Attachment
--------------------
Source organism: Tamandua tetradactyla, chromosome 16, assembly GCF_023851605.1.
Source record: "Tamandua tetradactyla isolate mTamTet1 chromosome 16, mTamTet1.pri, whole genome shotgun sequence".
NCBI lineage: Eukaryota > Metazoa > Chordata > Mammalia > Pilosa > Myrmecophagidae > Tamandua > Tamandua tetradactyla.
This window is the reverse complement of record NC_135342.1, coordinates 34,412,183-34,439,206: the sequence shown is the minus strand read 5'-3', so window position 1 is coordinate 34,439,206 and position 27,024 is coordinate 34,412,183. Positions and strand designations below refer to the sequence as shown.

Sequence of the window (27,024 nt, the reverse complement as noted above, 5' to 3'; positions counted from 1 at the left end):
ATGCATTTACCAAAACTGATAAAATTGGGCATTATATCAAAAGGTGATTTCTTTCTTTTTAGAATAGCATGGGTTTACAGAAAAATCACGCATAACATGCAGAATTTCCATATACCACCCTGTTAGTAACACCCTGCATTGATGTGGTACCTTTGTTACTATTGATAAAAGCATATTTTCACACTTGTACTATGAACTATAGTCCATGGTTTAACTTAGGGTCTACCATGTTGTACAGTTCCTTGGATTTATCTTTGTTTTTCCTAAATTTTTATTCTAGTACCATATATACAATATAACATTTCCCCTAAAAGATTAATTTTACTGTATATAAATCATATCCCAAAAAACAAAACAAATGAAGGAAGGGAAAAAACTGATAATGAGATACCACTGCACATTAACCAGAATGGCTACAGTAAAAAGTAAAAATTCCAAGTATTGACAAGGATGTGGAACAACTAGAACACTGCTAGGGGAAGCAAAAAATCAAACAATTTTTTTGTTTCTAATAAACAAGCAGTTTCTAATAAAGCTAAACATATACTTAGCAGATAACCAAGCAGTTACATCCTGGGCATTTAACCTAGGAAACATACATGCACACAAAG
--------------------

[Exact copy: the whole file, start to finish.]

Source organism: Tamandua tetradactyla, chromosome 16, assembly GCF_023851605.1.
Source record: "Tamandua tetradactyla isolate mTamTet1 chromosome 16, mTamTet1.pri, whole genome shotgun sequence".
NCBI lineage: Eukaryota > Metazoa > Chordata > Mammalia > Pilosa > Myrmecophagidae > Tamandua > Tamandua tetradactyla.
This window is the reverse complement of record NC_135342.1, coordinates 34,412,183-34,439,206: the sequence shown is the minus strand read 5'-3', so window position 1 is coordinate 34,439,206 and position 27,024 is coordinate 34,412,183. Positions and strand designations below refer to the sequence as shown.

Sequence of the window (27,024 nt, the reverse complement as noted above, 5' to 3'; positions counted from 1 at the left end):
ATGCATTTACCAAAACTGATAAAATTGGGCATTATATCAAAAGGTGATTTCTTTCTTTTTAGAATAGCATGGGTTTACAGAAAAATCACGCATAACATGCAGAATTTCCATATACCACCCTGTTAGTAACACCCTGCATTGATGTGGTACCTTTGTTACTATTGATAAAAGCATATTTTCACACTTGTACTATGAACTATAGTCCATGGTTTAACTTAGGGTCTACCATGTTGTACAGTTCCTTGGATTTATCTTTGTTTTTCCTAAATTTTTATTCTAGTACCATATATACAATATAACATTTCCCCTAAAAGATTAATTTTACTGTATATAAATCATATCCCAAAAAACAAAACAAATGAAGGAAGGGAAAAAACTGATAATGAGATACCACTGCACATTAACCAGAATGGCTACAGTAAAAAGTAAAAATTCCAAGTATTGACAAGGATGTGGAACAACTAGAACACTGCTAGGGGAAGCAAAAAATCAAACAATTTTTTTGTTTCTAATAAACAAGCAGTTTCTAATAAAGCTAAACATATACTTAGCAGATAACCAAGCAGTTACATCCTGGGCATTTAACCTAGGAAACATACATGCACACAAAG